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What's new in HSCI research

Improving stem cell-derived pancreatic cells with genetic engineering

The stem cell-based approach to treating Type 1 diabetes is successfully being tested in the clinic, using a transplant of stem cell-derived beta cells to give patients their own source of insulin. HSCI Co-Director Douglas Melton is developing a solution to one challenge of the therapy, the cells’ vulnerability to stress and the immune system.
  • What they did: The researchers genetically engineered beta cells, selectively reducing the levels of four mediators of stress susceptibility and immune cell recognition.
  • What they found: The engineered cells were more resistant to stress from inflammatory molecules or high glucose. They were also less susceptible to being killed by immune cells, showing overall increased survival in lab culture experiments.
  • Why it matters: This method can be used to improve beta cell therapy by increasing the cells’ resistance to the body’s immune response and environmental triggers at the transplantation site.

Cyborg brain organoids offer insight into early brain development

Brain organoids — brain-like structures grown in petri dishes from human stem cells — have helped scientists better understand a range of neurological disorders. However, recording individual neurons as they develop has been challenging. Now, researchers led by Jia Liu have developed a non-invasive recording system that can be integrated within growing brain tissue.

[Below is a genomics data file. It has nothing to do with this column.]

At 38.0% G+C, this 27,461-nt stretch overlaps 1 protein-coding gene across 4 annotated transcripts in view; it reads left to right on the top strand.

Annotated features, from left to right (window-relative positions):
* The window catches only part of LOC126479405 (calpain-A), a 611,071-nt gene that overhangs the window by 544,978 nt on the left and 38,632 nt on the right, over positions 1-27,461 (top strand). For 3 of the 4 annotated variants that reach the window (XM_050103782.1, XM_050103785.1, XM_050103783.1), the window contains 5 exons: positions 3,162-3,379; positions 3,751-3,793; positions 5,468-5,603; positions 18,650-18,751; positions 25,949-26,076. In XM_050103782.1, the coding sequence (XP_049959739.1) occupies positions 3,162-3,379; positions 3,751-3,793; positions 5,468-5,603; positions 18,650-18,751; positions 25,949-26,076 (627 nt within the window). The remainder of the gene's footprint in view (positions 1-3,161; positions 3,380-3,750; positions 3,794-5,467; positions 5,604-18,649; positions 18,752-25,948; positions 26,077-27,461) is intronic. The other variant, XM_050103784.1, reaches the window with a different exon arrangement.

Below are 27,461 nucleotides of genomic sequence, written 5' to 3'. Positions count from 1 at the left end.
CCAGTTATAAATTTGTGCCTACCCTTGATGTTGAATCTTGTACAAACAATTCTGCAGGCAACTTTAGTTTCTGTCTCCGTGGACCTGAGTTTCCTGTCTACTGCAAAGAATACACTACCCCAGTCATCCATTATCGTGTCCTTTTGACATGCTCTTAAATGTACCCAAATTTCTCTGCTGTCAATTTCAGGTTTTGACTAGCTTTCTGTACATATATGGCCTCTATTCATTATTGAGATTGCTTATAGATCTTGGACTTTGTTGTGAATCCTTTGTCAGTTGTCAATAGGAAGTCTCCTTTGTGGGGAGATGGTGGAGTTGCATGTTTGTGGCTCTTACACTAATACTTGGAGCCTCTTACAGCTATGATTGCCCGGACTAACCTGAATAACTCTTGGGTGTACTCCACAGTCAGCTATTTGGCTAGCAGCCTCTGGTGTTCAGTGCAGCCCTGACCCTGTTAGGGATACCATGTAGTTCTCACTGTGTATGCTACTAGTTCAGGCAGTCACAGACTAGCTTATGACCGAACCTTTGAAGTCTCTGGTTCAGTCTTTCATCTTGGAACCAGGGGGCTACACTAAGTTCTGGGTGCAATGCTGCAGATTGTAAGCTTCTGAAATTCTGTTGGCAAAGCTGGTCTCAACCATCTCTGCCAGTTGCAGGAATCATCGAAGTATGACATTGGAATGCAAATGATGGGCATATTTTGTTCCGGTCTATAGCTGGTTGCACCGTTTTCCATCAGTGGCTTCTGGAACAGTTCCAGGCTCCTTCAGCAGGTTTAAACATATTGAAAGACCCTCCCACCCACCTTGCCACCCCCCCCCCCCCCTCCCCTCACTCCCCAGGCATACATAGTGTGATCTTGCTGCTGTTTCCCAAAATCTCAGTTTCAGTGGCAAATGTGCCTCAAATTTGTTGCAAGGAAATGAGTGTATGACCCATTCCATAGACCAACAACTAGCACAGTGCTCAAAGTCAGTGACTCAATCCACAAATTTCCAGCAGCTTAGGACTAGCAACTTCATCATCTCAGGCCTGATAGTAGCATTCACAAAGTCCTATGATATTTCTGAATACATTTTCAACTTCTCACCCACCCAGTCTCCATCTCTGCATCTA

• What they did: The researchers embedded stretchable nanoelectronics into brain organoids, which can be can be used to record individual neurons and study brain development over time.
  • What they found: They successfully created the first long-term stable 3D electrical map of human brain organoid development over the time course of brain development.
  • Why it matters: These cyborg organoids can be used for fundamental neuroscience as well as patient-specific drug screening to test how electrical signals in the brain change or evolve based on different drugs.

HSCI Principal Faculty member Vijay Sankaran has received the 2022 E. Mead Johnson Award from the Society for Pediatric Research

HSCI Principal Faculty member Vijay Sankaran has received the 2022 E. Mead Johnson Award from the Society for Pediatric Research. The award recognizes his research that uses human genetic variation to advance our understanding of blood cell production, as well as how the process goes wrong in disease. His findings have led to clinical advances for children with blood disorders.
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